Exploring the effects of trunk acceleration on saddle position and the drag coefficient

Stuart Evans, Daniel James, David Rowlands, James B. Lee

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Triathletes often use a time trial bicycle with an increased seat tube angle combined with aerodynamic handlebars that allow for a decreased upper body and trunk to improve aerodynamics. In this respect, the adjustment of the seat tube and saddle is an important feature of fitting bicycle to triathlete to positively impact performance. Limited published evidence concerning trunk acceleration, saddle position and aerodynamics by way of the drag coefficient (Cd) in triathlon cycling makes comparisons difficult. Therefore, an overground varied cycle cadence in a previously validated saddle position was conducted to detect differences in trunk acceleration magnitude whilst a multivariable linear regression was used to estimate Cd based on saddle position, trunk acceleration and cadence. Data was collected by a trunk-mounted triaxial accelerometer to estimate kinematic determinants of triathlete cycling performance in conjunction with trunk acceleration magnitude and cadence that contribute to Cd. Seven participants completed a 1 x 5 km overground cycling trial at varied cadence on a characteristic triathlon circuit. Multiple linear regression was used to estimate that cycling at higher cadences increased trunk acceleration magnitude with a projected Cd of 0.277. Longitudinal trunk acceleration represented 39% of the outcome variable explained by the model. To illustrate the practical relevance of the statistical models, mean total trunk acceleration and cadence were applied to predict Cd. Higher magnitudes of total trunk acceleration combined with cycling at a cadence of 95-100 rev/min1 resulted in greater Cd (0.283).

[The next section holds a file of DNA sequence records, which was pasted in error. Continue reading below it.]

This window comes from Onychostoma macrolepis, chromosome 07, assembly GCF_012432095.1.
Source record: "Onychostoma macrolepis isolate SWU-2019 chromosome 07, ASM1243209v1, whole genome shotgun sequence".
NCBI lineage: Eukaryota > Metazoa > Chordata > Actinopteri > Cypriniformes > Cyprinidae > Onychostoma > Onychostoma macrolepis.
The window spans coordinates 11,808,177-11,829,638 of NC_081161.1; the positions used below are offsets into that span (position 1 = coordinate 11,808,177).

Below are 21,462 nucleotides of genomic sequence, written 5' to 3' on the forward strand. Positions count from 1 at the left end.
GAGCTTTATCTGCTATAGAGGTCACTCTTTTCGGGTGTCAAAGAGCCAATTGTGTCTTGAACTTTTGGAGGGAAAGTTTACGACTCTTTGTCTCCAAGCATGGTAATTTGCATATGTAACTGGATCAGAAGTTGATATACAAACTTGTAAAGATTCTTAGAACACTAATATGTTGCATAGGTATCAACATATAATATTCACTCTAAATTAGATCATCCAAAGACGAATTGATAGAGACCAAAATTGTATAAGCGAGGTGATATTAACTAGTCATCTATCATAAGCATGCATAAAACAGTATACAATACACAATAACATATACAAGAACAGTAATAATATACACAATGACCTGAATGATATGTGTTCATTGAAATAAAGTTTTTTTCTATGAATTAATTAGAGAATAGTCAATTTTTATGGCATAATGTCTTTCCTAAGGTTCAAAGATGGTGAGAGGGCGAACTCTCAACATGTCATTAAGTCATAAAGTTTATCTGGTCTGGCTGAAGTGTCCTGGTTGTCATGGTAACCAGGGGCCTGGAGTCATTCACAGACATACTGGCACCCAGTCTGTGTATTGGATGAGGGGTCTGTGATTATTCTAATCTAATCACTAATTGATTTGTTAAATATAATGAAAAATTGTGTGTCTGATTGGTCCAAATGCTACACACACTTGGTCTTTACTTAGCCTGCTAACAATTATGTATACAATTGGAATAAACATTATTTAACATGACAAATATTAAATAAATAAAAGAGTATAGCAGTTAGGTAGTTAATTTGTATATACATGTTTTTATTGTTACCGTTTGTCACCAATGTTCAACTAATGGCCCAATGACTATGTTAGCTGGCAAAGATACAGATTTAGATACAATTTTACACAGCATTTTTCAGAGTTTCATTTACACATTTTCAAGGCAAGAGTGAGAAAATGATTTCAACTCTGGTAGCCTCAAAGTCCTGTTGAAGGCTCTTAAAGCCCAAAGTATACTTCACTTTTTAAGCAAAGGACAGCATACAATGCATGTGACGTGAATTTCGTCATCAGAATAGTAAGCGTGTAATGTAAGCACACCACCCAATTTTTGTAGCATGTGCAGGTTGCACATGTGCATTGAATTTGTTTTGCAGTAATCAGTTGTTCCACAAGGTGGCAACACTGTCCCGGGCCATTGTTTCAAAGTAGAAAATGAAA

Original languageEnglish
Pages (from-to)S553-S564
Number of pages12
JournalJournal of Human Sport and Exercise
Issue numberProc2
Publication statusPublished - 2021
EventCosta Blanca Sports Science Events - Alicante, Spain
Duration: 18 Dec 202019 Dec 2020


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